At Burford School we aim to develop a love of books and encourage children to read for enjoyment across a range of genres.  Reading is clearly linked to all aspects of learning.  It is a complex accomplishment and we believe learning to read is a life-long continuous process.  It is important to recognise that it consists of two dimensions, word reading and comprehension. Competence in both is vital to enable pupils to develop culturally, emotionally, intellectually, socially and spiritually. 

We teach children how to use  a range of strategies (semantic, syntactic and phonic) to decode accurately  when reading. In KS1 phonic strategies are taught as separate lessons, using systematic synthetic phonics.

Through structured guided reading sessions we develop the five key comprehension skills (retrieval, inference, deduction, opinion, use of language) to enable children to read with confidence and understanding.

Resources to support your child at home with both phonic and comprehension skills can be found by clicking on the curriculum evening tab in this section of the web site.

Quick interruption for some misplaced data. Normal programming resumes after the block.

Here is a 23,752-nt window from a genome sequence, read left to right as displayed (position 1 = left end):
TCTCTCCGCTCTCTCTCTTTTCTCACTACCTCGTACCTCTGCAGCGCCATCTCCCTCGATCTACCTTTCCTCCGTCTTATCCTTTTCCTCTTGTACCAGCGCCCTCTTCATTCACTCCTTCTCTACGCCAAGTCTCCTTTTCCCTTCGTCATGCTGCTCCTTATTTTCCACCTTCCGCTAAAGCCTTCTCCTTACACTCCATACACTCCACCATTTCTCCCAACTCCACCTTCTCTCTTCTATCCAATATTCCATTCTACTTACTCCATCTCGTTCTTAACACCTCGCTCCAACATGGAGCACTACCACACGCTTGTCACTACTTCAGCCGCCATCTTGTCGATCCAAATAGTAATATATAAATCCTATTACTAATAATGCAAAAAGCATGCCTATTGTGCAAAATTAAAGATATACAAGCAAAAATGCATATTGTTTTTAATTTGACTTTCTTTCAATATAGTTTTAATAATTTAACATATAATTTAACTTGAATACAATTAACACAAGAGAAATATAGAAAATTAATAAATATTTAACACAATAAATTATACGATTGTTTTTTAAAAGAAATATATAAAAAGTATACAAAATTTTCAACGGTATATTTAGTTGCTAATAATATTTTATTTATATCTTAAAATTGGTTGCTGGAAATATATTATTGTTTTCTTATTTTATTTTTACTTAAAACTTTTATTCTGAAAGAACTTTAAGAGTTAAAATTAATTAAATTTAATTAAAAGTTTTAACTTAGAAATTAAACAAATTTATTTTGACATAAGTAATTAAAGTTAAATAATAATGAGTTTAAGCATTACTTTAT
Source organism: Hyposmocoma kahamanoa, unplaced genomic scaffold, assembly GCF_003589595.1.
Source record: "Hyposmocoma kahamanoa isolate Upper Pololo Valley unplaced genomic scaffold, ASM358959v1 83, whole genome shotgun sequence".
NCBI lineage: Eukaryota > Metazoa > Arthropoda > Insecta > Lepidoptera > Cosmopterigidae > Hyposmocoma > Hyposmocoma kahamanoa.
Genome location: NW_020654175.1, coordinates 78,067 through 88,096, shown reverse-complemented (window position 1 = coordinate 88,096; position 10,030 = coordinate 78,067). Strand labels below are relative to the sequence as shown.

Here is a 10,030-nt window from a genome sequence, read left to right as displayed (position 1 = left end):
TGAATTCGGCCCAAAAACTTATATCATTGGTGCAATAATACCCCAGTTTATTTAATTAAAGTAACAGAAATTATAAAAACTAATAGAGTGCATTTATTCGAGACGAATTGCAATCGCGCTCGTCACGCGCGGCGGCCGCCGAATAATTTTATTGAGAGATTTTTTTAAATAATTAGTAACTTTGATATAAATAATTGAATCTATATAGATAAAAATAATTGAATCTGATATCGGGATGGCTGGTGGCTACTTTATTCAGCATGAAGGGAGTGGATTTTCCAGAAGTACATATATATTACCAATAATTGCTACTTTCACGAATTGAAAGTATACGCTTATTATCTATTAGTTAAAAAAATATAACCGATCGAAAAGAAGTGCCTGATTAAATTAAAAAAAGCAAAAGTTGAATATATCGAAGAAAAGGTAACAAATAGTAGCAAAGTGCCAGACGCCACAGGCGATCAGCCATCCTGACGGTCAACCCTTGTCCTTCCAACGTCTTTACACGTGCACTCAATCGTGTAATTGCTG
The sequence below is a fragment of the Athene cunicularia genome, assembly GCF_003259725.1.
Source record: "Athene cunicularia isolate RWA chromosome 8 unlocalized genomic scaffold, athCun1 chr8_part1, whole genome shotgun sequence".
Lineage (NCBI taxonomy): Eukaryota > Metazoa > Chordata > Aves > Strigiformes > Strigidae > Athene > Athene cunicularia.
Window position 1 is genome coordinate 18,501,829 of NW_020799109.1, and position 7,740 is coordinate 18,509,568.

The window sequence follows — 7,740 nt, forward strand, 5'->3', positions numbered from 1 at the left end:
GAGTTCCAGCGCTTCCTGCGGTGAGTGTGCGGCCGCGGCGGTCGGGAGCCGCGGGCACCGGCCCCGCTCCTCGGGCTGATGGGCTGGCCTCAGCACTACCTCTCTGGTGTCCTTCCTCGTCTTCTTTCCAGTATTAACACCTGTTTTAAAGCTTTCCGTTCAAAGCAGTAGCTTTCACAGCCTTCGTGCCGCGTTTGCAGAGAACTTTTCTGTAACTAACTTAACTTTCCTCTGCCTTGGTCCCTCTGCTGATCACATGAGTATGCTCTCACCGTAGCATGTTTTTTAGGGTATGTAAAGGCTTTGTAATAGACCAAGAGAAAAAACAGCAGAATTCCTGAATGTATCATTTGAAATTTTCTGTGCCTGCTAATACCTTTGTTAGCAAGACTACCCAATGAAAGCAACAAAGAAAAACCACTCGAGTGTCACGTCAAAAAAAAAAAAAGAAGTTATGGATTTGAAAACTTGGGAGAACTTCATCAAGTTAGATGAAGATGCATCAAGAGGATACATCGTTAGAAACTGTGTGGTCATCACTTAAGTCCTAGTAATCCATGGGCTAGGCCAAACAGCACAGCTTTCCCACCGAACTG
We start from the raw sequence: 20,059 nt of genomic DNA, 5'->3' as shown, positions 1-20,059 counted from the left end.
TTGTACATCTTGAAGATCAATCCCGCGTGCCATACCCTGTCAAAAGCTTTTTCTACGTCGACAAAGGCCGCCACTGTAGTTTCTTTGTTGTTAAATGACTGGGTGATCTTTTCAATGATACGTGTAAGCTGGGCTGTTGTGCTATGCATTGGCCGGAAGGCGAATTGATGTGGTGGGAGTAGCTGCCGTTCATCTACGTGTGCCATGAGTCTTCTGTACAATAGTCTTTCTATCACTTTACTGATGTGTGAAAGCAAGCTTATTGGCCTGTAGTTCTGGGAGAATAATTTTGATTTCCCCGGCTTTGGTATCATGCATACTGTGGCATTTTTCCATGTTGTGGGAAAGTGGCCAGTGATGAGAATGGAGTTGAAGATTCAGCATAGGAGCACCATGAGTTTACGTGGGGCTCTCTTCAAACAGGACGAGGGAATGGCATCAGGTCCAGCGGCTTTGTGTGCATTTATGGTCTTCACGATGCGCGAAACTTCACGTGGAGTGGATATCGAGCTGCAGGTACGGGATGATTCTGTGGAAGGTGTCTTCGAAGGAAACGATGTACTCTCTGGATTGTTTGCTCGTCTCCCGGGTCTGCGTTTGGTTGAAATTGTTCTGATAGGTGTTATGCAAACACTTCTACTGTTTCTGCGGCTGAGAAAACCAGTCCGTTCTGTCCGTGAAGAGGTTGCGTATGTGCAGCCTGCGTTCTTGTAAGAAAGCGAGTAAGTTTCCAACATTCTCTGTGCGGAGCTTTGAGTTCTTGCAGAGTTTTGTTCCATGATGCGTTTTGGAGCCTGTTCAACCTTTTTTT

The whole school uses a colour coded reading scheme based on Cliff Moon’s progressional reading.

We have a broad and varied reading scheme that incorporates a range of reading scheme books, real books and books from different genres.  To support our pupils we have also included a range of books published by Barrington Stokes  which are designed to break down barriers to reading that can be caused by dyslexia or by a simple reluctance to read.

Guided Reading

Guided reading is small-group reading instruction designed to provide differentiated teaching that supports students in developing reading proficiency. After systematic assessment to determine their strengths and needs, students are grouped for efficient reading instruction. While individuals always vary, the students in the group are alike enough that they can be effectively taught in a group. Texts are selected from a collection arranged along a gradient of difficulty. The teacher selects a text that students will be able to process successfully with instruction and provide a degree of challenge. The teacher uses a structured timetable to coordinate the whole class into their guided reading sessions

For the student, the guided reading lesson means reading and talking (and sometimes writing) about an interesting and engaging variety of fiction and nonfiction texts. For the teacher, guided reading means taking the opportunity for careful text selection to develop decoding and comprehension skills.  Further information on how to help your child with reading comprehension can be found in the English Curriculum Evening folder on the website.